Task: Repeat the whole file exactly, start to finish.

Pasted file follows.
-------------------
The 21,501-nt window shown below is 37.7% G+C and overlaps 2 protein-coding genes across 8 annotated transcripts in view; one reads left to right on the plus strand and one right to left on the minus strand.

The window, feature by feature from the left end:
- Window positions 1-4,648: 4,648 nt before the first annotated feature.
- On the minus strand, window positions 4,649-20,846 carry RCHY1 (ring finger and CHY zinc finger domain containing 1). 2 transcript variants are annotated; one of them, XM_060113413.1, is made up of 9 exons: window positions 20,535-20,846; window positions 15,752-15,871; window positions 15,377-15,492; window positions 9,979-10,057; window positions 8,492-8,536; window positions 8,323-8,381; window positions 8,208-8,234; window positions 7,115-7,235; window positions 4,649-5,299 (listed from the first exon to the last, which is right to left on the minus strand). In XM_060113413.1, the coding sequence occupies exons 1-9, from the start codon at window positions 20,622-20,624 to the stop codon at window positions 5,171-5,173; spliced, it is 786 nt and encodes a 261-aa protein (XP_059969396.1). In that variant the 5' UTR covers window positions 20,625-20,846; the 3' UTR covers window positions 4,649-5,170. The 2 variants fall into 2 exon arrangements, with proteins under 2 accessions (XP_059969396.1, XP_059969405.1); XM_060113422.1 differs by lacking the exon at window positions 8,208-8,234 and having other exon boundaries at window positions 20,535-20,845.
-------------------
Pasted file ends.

The 21,501-nt window shown below is 37.7% G+C and overlaps 2 protein-coding genes across 8 annotated transcripts in view; one reads left to right on the plus strand and one right to left on the minus strand.

The window, feature by feature from the left end:
- Window positions 1-4,648: 4,648 nt before the first annotated feature.
- On the minus strand, window positions 4,649-20,846 carry RCHY1 (ring finger and CHY zinc finger domain containing 1). 2 transcript variants are annotated; one of them, XM_060113413.1, is made up of 9 exons: window positions 20,535-20,846; window positions 15,752-15,871; window positions 15,377-15,492; window positions 9,979-10,057; window positions 8,492-8,536; window positions 8,323-8,381; window positions 8,208-8,234; window positions 7,115-7,235; window positions 4,649-5,299 (listed from the first exon to the last, which is right to left on the minus strand). In XM_060113413.1, the coding sequence occupies exons 1-9, from the start codon at window positions 20,622-20,624 to the stop codon at window positions 5,171-5,173; spliced, it is 786 nt and encodes a 261-aa protein (XP_059969396.1). In that variant the 5' UTR covers window positions 20,625-20,846; the 3' UTR covers window positions 4,649-5,170. The 2 variants fall into 2 exon arrangements, with proteins under 2 accessions (XP_059969396.1, XP_059969405.1); XM_060113422.1 differs by lacking the exon at window positions 8,208-8,234 and having other exon boundaries at window positions 20,535-20,845.